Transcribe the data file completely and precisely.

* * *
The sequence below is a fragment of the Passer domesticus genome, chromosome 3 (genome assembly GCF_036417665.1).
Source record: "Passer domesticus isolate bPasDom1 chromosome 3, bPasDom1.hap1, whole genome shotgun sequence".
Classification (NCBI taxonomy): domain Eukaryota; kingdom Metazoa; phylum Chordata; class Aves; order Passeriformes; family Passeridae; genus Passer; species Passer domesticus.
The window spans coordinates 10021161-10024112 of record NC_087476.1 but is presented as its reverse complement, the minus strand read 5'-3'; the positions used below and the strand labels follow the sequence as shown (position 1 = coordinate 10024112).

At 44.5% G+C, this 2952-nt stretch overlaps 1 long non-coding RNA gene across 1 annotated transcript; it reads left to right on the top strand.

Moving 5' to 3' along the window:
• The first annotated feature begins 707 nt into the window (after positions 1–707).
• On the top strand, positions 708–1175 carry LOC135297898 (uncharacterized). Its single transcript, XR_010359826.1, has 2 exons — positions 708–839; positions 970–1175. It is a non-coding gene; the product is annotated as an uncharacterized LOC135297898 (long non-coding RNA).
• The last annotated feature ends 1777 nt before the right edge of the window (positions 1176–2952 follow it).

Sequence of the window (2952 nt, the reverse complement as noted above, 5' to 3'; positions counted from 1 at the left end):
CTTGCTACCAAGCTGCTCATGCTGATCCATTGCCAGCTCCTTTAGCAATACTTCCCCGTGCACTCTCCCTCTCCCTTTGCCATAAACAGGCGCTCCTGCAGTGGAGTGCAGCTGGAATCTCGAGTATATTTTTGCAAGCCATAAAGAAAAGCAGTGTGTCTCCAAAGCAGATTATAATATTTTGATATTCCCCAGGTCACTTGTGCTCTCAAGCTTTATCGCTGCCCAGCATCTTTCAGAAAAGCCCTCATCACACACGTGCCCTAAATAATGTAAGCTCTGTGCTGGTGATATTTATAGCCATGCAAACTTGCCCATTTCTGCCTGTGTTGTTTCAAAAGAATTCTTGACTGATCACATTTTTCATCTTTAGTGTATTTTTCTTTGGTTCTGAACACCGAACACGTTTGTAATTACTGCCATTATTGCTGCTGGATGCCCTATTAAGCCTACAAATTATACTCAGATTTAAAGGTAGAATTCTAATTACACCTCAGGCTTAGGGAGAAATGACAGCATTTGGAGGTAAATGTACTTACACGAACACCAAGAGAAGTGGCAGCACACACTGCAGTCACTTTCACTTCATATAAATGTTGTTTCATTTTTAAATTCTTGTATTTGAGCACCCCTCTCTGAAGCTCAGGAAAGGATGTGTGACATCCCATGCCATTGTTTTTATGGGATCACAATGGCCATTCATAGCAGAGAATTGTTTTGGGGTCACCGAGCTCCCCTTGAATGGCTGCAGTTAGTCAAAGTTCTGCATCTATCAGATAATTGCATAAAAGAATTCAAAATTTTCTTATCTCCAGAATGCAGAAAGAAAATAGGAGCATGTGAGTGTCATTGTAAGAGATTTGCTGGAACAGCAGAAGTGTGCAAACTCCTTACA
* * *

The sequence below is a fragment of the Passer domesticus genome, chromosome 3 (genome assembly GCF_036417665.1).
Source record: "Passer domesticus isolate bPasDom1 chromosome 3, bPasDom1.hap1, whole genome shotgun sequence".
Classification (NCBI taxonomy): domain Eukaryota; kingdom Metazoa; phylum Chordata; class Aves; order Passeriformes; family Passeridae; genus Passer; species Passer domesticus.
The window spans coordinates 10021161-10024112 of record NC_087476.1 but is presented as its reverse complement, the minus strand read 5'-3'; the positions used below and the strand labels follow the sequence as shown (position 1 = coordinate 10024112).

At 44.5% G+C, this 2952-nt stretch overlaps 1 long non-coding RNA gene across 1 annotated transcript; it reads left to right on the top strand.

Moving 5' to 3' along the window:
• The first annotated feature begins 707 nt into the window (after positions 1–707).
• On the top strand, positions 708–1175 carry LOC135297898 (uncharacterized). Its single transcript, XR_010359826.1, has 2 exons — positions 708–839; positions 970–1175. It is a non-coding gene; the product is annotated as an uncharacterized LOC135297898 (long non-coding RNA).
• The last annotated feature ends 1777 nt before the right edge of the window (positions 1176–2952 follow it).

Sequence of the window (2952 nt, the reverse complement as noted above, 5' to 3'; positions counted from 1 at the left end):
CTTGCTACCAAGCTGCTCATGCTGATCCATTGCCAGCTCCTTTAGCAATACTTCCCCGTGCACTCTCCCTCTCCCTTTGCCATAAACAGGCGCTCCTGCAGTGGAGTGCAGCTGGAATCTCGAGTATATTTTTGCAAGCCATAAAGAAAAGCAGTGTGTCTCCAAAGCAGATTATAATATTTTGATATTCCCCAGGTCACTTGTGCTCTCAAGCTTTATCGCTGCCCAGCATCTTTCAGAAAAGCCCTCATCACACACGTGCCCTAAATAATGTAAGCTCTGTGCTGGTGATATTTATAGCCATGCAAACTTGCCCATTTCTGCCTGTGTTGTTTCAAAAGAATTCTTGACTGATCACATTTTTCATCTTTAGTGTATTTTTCTTTGGTTCTGAACACCGAACACGTTTGTAATTACTGCCATTATTGCTGCTGGATGCCCTATTAAGCCTACAAATTATACTCAGATTTAAAGGTAGAATTCTAATTACACCTCAGGCTTAGGGAGAAATGACAGCATTTGGAGGTAAATGTACTTACACGAACACCAAGAGAAGTGGCAGCACACACTGCAGTCACTTTCACTTCATATAAATGTTGTTTCATTTTTAAATTCTTGTATTTGAGCACCCCTCTCTGAAGCTCAGGAAAGGATGTGTGACATCCCATGCCATTGTTTTTATGGGATCACAATGGCCATTCATAGCAGAGAATTGTTTTGGGGTCACCGAGCTCCCCTTGAATGGCTGCAGTTAGTCAAAGTTCTGCATCTATCAGATAATTGCATAAAAGAATTCAAAATTTTCTTATCTCCAGAATGCAGAAAGAAAATAGGAGCATGTGAGTGTCATTGTAAGAGATTTGCTGGAACAGCAGAAGTGTGCAAACTCCTTACA